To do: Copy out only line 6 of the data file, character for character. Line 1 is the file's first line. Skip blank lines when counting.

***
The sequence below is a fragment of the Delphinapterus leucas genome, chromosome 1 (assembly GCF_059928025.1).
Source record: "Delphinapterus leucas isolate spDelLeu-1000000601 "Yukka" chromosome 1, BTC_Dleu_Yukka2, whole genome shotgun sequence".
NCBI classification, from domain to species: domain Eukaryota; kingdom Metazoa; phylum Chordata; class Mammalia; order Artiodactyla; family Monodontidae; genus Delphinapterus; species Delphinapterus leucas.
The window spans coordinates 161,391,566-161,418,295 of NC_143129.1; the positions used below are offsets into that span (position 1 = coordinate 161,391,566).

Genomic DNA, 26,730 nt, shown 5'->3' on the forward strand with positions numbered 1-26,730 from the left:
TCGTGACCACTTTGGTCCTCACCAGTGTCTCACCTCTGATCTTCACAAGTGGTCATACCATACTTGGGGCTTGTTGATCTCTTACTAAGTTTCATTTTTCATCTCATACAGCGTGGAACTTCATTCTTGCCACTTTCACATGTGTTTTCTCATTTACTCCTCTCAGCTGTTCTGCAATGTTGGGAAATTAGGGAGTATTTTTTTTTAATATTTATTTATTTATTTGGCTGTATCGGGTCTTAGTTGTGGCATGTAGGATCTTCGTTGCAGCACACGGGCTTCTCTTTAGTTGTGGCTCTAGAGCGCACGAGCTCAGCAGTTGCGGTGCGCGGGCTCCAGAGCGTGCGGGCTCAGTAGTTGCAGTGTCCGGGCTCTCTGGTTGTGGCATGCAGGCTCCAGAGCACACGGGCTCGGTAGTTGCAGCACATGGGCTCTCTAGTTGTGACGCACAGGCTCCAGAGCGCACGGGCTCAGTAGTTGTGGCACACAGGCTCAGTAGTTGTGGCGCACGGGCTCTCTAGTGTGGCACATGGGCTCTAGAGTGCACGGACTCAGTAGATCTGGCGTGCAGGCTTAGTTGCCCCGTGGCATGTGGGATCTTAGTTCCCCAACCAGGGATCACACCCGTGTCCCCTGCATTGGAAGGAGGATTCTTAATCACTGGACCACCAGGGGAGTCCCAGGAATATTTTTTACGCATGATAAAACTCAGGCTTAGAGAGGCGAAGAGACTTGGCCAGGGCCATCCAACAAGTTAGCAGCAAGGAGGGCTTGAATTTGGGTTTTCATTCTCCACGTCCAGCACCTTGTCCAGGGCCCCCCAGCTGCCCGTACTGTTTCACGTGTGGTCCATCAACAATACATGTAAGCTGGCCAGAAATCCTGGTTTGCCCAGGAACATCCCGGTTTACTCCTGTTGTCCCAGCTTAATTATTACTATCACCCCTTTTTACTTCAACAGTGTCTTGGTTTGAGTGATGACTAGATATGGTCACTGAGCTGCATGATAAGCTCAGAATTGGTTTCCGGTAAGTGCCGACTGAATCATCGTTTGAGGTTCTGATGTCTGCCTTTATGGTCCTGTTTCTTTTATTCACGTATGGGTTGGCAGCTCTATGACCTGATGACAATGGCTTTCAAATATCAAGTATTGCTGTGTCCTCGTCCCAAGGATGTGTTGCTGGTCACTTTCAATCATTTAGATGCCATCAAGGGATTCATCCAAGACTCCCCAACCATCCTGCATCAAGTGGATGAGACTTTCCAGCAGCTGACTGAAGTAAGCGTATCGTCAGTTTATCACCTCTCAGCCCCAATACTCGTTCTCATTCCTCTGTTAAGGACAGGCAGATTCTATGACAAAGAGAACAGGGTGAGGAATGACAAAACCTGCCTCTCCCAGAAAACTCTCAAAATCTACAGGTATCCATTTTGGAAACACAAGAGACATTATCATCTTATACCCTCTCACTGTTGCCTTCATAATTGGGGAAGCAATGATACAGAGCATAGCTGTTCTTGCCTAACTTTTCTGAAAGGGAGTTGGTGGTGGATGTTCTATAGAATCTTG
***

TCGTGACCACTTTGGTCCTCACCAGTGTCTCACCTCTGATCTTCACAAGTGGTCATACCATACTTGGGGCTTGTTGATCTCTTACTAAGTTTCATTTTTCATCTCATACAGCGTGGAACTTCATTCTTGCCACTTTCACATGTGTTTTCTCATTTACTCCTCTCAGCTGTTCTGCAATGTTGGGAAATTAGGGAGTATTTTTTTTTAATATTTATTTATTTATTTGGCTGTATCGGGTCTTAGTTGTGGCATGTAGGATCTTCGTTGCAGCACACGGGCTTCTCTTTAGTTGTGGCTCTAGAGCGCACGAGCTCAGCAGTTGCGGTGCGCGGGCTCCAGAGCGTGCGGGCTCAGTAGTTGCAGTGTCCGGGCTCTCTGGTTGTGGCATGCAGGCTCCAGAGCACACGGGCTCGGTAGTTGCAGCACATGGGCTCTCTAGTTGTGACGCACAGGCTCCAGAGCGCACGGGCTCAGTAGTTGTGGCACACAGGCTCAGTAGTTGTGGCGCACGGGCTCTCTAGTGTGGCACATGGGCTCTAGAGTGCACGGACTCAGTAGATCTGGCGTGCAGGCTTAGTTGCCCCGTGGCATGTGGGATCTTAGTTCCCCAACCAGGGATCACACCCGTGTCCCCTGCATTGGAAGGAGGATTCTTAATCACTGGACCACCAGGGGAGTCCCAGGAATATTTTTTACGCATGATAAAACTCAGGCTTAGAGAGGCGAAGAGACTTGGCCAGGGCCATCCAACAAGTTAGCAGCAAGGAGGGCTTGAATTTGGGTTTTCATTCTCCACGTCCAGCACCTTGTCCAGGGCCCCCCAGCTGCCCGTACTGTTTCACGTGTGGTCCATCAACAATACATGTAAGCTGGCCAGAAATCCTGGTTTGCCCAGGAACATCCCGGTTTACTCCTGTTGTCCCAGCTTAATTATTACTATCACCCCTTTTTACTTCAACAGTGTCTTGGTTTGAGTGATGACTAGATATGGTCACTGAGCTGCATGATAAGCTCAGAATTGGTTTCCGGTAAGTGCCGACTGAATCATCGTTTGAGGTTCTGATGTCTGCCTTTATGGTCCTGTTTCTTTTATTCACGTATGGGTTGGCAGCTCTATGACCTGATGACAATGGCTTTCAAATATCAAGTATTGCTGTGTCCTCGTCCCAAGGATGTGTTGCTGGTCACTTTCAATCATTTAGATGCCATCAAGGGATTCATCCAAGACTCCCCAACCATCCTGCATCAAGTGGATGAGACTTTCCAGCAGCTGACTGAAGTAAGCGTATCGTCAGTTTATCACCTCTCAGCCCCAATACTCGTTCTCATTCCTCTGTTAAGGACAGGCAGATTCTATGACAAAGAGAACAGGGTGAGGAATGACAAAACCTGCCTCTCCCAGAAAACTCTCAAAATCTACAGGTATCCATTTTGGAAACACAAGAGACATTATCATCTTATACCCTCTCACTGTTGCCTTCATAATTGGGGAAGCAATGATACAGAGCATAGCTGTTCTTGCCTAACTTTTCTGAAAGGGAGTTGGTGGTGGATGTTCTATAGAATCTTG